•  & Jiri Bartek
  3. Science for Life Laboratory, Division of Genome Biology, Department of Medical Biochemistry and Biophysics, Karolinska Institute, Stockholm, Sweden

    • Jirina Bartkova
    •  & Jiri Bartek
  4. Kantonsspital St Gallen, Department Oncology/Hematology, St Gallen, Switzerland

    • Marianne Kraus
    •  & Christoph Driessen
  5. Institute of Biophysics and Informatics, First Faculty of Medicine, Charles University, 120 00 Prague 2, Czech Republic

    • Pavla Pouckova
    •  & Jana Mattova
  6. Department of Cell Biology & Genetics, Palacky University, Olomouc, Czech Republic

    • Jindrich Sedlacek
    •  & Boris Cvek
  7. Psychiatric Hospital, 785 01 Šternberk, Czech Republic

    • Andrea Miklovicova
  8. Division of Biology and Biological Engineering, Caltech, Pasadena, California 91125, USA

    • Jing Li
    •  & Raymond J. Deshaies
  9. Barbara Ann Karmanos Cancer Institute and Department of Oncology, School of Medicine, Wayne State University, Detroit, Michigan, USA

    • Q. Ping Dou
  10. School of Basic Medical Sciences, Affiliated Tumor Hospital of Guangzhou Medical University, Guangzhou 511436, China

    • Q. Ping Dou
  11. Howard Hughes Medical Institute, Caltech, Pasadena, California 91125, USA

    • Raymond J. Deshaies


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Z.S., M.Mis., B.C., R.J.D. and J.Barte. conceived the study. Z.S. and M.Mis. performed most biochemical and microscopy experiments and wrote the manuscript. D.M. established the expression cell lines and performed most cytotoxicity tests. T.O., P.D. and I.V. performed the HPLC experiments. K.K.A., S.F. and J.O. performed the epidemiological analyses. J.Bartk. performed the immunohistochemical analyses. J.V. and P.D. performed DARTS experiments. P.M. performed cell death analyses. Z.T. performed cytotoxicity tests and heat-shock response analyses. A.K. performed cytotoxicity tests. A.M. designed and performed phlebotomies of patients treated with Antabuse. M.Mic. performed the ITC. J.G. performed FACS analyses, cell death assays and cell sorting. J.S. performed 20S proteasome assays. J.L. performed 26S proteasome assays. M.K. and C.D. performed the cytotoxicity experiments on myeloid- and patient-derived cell lines. P.P., J.M. and M.H. performed mouse experiments. J.Barte., B.C., Q.P.D. and R.J.D. helped to design the experiments, interpreted the data and wrote/edited the manuscript. All authors approved the manuscript.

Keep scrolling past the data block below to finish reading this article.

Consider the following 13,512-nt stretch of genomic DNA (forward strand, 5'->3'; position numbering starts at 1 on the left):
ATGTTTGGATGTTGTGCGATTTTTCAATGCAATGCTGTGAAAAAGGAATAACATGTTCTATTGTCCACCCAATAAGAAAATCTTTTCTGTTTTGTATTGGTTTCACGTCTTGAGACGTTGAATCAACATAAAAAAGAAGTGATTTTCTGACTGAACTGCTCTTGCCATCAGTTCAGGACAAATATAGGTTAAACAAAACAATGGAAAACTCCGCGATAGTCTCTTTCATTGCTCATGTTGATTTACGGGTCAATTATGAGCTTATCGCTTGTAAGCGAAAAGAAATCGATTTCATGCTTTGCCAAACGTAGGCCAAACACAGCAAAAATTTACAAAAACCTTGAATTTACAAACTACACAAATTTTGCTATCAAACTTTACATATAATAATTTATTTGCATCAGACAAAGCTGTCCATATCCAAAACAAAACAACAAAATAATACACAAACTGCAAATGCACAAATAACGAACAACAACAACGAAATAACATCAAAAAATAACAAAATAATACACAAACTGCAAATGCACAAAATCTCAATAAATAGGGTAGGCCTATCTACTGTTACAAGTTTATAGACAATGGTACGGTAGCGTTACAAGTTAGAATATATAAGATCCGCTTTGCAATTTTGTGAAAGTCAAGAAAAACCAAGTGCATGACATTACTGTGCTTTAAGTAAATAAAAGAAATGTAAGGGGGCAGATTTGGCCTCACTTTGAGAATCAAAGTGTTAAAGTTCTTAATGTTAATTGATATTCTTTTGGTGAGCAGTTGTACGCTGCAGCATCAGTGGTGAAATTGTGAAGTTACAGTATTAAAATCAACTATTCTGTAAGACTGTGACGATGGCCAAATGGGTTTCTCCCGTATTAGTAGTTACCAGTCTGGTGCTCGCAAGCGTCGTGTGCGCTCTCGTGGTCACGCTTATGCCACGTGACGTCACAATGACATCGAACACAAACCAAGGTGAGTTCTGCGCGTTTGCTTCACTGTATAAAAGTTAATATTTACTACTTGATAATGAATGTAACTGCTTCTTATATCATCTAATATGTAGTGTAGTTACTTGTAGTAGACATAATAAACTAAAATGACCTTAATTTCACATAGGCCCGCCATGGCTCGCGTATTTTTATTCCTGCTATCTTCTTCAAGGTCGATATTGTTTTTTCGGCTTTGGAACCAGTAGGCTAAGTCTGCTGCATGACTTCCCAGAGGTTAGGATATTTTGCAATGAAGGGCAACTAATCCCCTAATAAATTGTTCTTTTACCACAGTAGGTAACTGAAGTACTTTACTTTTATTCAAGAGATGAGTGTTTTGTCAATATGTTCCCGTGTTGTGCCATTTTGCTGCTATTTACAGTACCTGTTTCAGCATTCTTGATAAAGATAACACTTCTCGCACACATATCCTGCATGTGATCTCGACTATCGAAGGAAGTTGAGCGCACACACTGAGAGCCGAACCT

Competing interests

R.J.D. is a founder of and consultant for Cleave Biosciences. The other authors declare no competing financial interests.

Corresponding authors

Correspondence to Boris Cvek or Raymond J. Deshaies or Jiri Bartek.

Reviewer Information Nature thanks P. Brossart and the other anonymous reviewer(s) for their contribution to the peer review of this work.

Publisher's note: Springer Nature remains neutral with regard to jurisdictional claims in published maps and institutional affiliations.